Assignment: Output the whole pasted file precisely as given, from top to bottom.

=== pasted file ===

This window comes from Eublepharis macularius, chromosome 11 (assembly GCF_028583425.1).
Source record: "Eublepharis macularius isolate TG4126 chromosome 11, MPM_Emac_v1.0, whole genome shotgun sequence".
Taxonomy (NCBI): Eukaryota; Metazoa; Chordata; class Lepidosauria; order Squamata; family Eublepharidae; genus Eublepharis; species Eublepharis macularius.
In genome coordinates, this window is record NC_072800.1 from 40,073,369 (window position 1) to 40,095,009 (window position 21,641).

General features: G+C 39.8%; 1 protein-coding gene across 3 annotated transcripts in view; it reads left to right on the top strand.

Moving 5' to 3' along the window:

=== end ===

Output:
This window comes from Eublepharis macularius, chromosome 11 (assembly GCF_028583425.1).
Source record: "Eublepharis macularius isolate TG4126 chromosome 11, MPM_Emac_v1.0, whole genome shotgun sequence".
Taxonomy (NCBI): Eukaryota; Metazoa; Chordata; class Lepidosauria; order Squamata; family Eublepharidae; genus Eublepharis; species Eublepharis macularius.
In genome coordinates, this window is record NC_072800.1 from 40,073,369 (window position 1) to 40,095,009 (window position 21,641).

General features: G+C 39.8%; 1 protein-coding gene across 3 annotated transcripts in view; it reads left to right on the top strand.

Moving 5' to 3' along the window: